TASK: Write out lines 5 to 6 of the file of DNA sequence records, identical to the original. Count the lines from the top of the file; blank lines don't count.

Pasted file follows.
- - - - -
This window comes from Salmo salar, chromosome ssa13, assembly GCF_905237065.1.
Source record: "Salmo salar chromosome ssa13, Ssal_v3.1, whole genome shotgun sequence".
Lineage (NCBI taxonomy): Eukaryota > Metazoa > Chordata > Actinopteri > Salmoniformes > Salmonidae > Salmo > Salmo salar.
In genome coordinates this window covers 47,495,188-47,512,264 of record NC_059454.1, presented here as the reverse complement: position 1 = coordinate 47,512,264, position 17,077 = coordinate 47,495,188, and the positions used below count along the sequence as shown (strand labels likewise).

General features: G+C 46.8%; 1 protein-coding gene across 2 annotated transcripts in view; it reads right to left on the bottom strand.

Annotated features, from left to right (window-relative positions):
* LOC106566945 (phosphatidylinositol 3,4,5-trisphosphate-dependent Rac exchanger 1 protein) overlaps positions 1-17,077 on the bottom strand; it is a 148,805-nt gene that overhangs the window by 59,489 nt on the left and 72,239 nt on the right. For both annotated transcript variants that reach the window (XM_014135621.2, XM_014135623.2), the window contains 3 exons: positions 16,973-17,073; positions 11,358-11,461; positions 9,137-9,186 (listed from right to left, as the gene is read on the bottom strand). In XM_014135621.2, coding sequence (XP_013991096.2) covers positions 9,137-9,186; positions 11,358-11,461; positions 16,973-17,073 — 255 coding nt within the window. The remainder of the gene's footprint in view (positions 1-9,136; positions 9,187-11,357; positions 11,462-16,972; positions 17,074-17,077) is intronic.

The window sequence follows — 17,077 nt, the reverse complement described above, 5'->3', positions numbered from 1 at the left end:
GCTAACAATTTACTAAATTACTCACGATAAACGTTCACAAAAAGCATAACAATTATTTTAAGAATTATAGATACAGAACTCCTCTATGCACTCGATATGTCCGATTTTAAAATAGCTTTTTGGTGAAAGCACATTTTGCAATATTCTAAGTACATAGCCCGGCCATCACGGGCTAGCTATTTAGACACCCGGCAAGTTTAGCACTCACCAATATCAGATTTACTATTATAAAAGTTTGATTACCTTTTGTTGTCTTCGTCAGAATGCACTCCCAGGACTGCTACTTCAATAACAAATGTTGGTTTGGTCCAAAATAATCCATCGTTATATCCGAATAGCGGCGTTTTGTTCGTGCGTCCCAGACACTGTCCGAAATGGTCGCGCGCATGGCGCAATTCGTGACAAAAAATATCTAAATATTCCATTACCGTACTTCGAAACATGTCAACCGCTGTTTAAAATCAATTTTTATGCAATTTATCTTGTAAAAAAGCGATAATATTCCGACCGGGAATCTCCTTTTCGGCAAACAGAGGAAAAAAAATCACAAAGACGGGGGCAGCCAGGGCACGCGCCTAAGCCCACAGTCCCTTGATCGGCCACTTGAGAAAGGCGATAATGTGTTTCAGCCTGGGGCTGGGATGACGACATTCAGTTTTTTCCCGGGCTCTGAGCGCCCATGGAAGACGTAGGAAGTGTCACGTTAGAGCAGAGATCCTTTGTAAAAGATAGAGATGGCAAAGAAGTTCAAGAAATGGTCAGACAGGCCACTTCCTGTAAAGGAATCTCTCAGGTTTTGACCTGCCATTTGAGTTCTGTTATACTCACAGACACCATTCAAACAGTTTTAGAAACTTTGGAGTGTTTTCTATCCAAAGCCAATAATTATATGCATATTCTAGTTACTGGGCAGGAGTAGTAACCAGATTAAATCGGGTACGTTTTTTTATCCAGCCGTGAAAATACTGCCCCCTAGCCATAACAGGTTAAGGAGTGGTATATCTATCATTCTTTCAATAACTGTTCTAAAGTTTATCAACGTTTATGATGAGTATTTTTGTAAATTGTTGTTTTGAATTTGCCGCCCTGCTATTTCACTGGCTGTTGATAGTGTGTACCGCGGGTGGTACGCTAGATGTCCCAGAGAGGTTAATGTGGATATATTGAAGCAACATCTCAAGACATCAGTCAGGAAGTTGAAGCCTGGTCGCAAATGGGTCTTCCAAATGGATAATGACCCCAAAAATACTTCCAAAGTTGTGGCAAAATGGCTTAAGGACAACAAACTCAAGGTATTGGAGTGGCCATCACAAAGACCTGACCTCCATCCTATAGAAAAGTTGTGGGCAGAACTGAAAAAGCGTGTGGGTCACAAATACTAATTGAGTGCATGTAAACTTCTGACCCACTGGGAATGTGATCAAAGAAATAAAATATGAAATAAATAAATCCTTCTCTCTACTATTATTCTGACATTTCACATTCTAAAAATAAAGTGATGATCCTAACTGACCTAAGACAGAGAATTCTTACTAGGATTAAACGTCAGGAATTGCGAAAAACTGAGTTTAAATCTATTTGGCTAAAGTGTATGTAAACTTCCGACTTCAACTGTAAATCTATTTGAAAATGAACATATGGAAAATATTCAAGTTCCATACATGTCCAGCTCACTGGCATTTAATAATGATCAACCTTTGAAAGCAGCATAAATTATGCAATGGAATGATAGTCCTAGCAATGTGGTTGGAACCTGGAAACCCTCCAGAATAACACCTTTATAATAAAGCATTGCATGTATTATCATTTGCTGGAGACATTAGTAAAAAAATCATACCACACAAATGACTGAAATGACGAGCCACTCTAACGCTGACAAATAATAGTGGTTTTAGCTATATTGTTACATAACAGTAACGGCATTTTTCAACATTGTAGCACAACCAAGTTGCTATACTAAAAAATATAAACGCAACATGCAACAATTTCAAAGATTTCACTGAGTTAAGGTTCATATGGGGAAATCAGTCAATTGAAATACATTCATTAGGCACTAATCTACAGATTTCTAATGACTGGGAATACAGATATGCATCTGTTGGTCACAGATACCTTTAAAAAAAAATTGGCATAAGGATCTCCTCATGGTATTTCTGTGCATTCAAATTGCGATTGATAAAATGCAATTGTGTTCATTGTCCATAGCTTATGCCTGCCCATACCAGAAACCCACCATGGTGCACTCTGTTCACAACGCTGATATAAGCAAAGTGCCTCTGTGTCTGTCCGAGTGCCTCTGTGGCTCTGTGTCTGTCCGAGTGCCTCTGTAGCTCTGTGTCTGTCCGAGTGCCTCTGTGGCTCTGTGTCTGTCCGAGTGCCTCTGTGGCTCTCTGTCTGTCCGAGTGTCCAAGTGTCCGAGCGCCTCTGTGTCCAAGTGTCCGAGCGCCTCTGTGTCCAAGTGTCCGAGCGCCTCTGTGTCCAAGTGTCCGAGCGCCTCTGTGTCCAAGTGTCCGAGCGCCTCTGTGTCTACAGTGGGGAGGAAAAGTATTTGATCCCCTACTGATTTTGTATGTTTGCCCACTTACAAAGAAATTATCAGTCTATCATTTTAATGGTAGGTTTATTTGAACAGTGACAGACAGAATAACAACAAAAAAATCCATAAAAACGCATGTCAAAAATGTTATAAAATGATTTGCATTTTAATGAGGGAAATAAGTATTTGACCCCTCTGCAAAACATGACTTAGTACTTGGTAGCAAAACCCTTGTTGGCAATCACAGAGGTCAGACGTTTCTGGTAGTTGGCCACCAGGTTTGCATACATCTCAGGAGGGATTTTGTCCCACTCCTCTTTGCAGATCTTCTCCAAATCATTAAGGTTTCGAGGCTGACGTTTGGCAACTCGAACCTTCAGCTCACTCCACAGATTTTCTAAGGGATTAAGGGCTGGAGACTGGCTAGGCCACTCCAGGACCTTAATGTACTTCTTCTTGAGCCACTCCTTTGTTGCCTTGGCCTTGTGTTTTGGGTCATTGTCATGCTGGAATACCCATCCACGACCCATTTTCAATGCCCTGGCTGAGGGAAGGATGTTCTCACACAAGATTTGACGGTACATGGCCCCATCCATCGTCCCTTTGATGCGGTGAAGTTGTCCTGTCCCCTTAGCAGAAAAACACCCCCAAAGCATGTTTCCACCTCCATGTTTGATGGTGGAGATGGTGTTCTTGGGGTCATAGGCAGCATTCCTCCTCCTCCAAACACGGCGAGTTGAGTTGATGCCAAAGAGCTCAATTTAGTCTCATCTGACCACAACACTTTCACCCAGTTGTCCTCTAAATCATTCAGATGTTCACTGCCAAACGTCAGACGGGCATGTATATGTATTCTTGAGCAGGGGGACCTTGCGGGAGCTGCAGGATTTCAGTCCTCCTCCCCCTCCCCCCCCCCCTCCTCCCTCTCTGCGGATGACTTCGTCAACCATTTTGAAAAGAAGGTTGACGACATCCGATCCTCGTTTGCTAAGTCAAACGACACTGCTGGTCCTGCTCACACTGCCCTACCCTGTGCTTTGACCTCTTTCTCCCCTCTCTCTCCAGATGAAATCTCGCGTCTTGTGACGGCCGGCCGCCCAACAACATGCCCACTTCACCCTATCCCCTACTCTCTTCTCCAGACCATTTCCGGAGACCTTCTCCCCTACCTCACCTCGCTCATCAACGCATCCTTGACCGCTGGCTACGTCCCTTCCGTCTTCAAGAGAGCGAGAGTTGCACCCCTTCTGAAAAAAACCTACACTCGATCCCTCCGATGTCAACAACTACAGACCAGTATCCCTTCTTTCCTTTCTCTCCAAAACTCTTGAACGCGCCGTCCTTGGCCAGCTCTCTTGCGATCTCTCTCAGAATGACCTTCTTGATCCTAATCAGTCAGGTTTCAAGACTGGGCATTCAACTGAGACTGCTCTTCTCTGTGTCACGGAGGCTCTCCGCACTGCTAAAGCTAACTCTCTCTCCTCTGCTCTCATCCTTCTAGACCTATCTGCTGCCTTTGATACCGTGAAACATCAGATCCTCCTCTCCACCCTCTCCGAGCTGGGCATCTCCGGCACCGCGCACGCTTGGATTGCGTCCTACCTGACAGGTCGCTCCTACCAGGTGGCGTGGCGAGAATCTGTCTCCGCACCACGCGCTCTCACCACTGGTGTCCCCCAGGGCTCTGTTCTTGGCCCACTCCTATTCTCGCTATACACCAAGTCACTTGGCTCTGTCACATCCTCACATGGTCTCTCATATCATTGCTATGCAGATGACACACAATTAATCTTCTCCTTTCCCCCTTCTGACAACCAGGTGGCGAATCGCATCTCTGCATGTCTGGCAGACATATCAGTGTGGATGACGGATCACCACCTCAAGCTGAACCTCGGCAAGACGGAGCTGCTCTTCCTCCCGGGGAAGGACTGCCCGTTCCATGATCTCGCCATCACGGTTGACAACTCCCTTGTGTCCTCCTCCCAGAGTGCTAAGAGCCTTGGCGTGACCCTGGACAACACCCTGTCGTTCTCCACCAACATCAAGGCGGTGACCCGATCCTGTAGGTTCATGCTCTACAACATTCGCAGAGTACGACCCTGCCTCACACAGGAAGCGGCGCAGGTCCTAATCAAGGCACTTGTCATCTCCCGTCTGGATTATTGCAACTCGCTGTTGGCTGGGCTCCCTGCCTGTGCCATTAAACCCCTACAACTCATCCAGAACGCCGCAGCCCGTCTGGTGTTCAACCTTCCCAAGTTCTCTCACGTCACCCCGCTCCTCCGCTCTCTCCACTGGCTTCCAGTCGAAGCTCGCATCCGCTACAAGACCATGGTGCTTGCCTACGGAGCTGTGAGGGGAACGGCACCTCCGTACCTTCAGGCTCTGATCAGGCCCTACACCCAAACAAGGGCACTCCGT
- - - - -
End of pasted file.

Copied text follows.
General features: G+C 46.8%; 1 protein-coding gene across 2 annotated transcripts in view; it reads right to left on the bottom strand.

Annotated features, from left to right (window-relative positions):